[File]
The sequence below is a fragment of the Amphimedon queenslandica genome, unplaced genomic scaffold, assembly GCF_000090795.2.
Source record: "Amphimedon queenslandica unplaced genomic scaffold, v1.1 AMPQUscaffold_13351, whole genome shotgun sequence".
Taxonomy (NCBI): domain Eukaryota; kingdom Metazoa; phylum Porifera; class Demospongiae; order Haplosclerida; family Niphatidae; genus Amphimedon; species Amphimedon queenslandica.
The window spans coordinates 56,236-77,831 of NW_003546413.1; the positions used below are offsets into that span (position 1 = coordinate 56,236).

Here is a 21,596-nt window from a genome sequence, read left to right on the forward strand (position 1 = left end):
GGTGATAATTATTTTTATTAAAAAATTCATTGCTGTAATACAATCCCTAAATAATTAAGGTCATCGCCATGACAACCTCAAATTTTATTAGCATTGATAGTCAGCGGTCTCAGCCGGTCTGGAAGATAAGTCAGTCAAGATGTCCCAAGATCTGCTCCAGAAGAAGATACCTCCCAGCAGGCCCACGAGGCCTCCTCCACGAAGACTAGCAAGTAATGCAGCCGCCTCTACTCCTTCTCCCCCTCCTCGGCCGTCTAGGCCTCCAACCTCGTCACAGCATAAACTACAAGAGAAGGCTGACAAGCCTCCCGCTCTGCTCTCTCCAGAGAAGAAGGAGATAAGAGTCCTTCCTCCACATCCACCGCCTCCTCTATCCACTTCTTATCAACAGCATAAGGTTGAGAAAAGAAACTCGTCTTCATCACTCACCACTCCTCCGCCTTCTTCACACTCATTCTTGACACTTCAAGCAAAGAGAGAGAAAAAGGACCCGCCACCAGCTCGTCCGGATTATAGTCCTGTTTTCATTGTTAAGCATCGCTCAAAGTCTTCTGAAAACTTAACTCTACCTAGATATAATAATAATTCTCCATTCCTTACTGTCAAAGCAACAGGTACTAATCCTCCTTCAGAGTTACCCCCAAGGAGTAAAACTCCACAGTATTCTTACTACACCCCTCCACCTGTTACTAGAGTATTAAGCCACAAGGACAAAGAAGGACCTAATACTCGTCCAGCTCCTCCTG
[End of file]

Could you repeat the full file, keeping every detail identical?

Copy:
The sequence below is a fragment of the Amphimedon queenslandica genome, unplaced genomic scaffold, assembly GCF_000090795.2.
Source record: "Amphimedon queenslandica unplaced genomic scaffold, v1.1 AMPQUscaffold_13351, whole genome shotgun sequence".
Taxonomy (NCBI): domain Eukaryota; kingdom Metazoa; phylum Porifera; class Demospongiae; order Haplosclerida; family Niphatidae; genus Amphimedon; species Amphimedon queenslandica.
The window spans coordinates 56,236-77,831 of NW_003546413.1; the positions used below are offsets into that span (position 1 = coordinate 56,236).

Here is a 21,596-nt window from a genome sequence, read left to right on the forward strand (position 1 = left end):
GGTGATAATTATTTTTATTAAAAAATTCATTGCTGTAATACAATCCCTAAATAATTAAGGTCATCGCCATGACAACCTCAAATTTTATTAGCATTGATAGTCAGCGGTCTCAGCCGGTCTGGAAGATAAGTCAGTCAAGATGTCCCAAGATCTGCTCCAGAAGAAGATACCTCCCAGCAGGCCCACGAGGCCTCCTCCACGAAGACTAGCAAGTAATGCAGCCGCCTCTACTCCTTCTCCCCCTCCTCGGCCGTCTAGGCCTCCAACCTCGTCACAGCATAAACTACAAGAGAAGGCTGACAAGCCTCCCGCTCTGCTCTCTCCAGAGAAGAAGGAGATAAGAGTCCTTCCTCCACATCCACCGCCTCCTCTATCCACTTCTTATCAACAGCATAAGGTTGAGAAAAGAAACTCGTCTTCATCACTCACCACTCCTCCGCCTTCTTCACACTCATTCTTGACACTTCAAGCAAAGAGAGAGAAAAAGGACCCGCCACCAGCTCGTCCGGATTATAGTCCTGTTTTCATTGTTAAGCATCGCTCAAAGTCTTCTGAAAACTTAACTCTACCTAGATATAATAATAATTCTCCATTCCTTACTGTCAAAGCAACAGGTACTAATCCTCCTTCAGAGTTACCCCCAAGGAGTAAAACTCCACAGTATTCTTACTACACCCCTCCACCTGTTACTAGAGTATTAAGCCACAAGGACAAAGAAGGACCTAATACTCGTCCAGCTCCTCCTG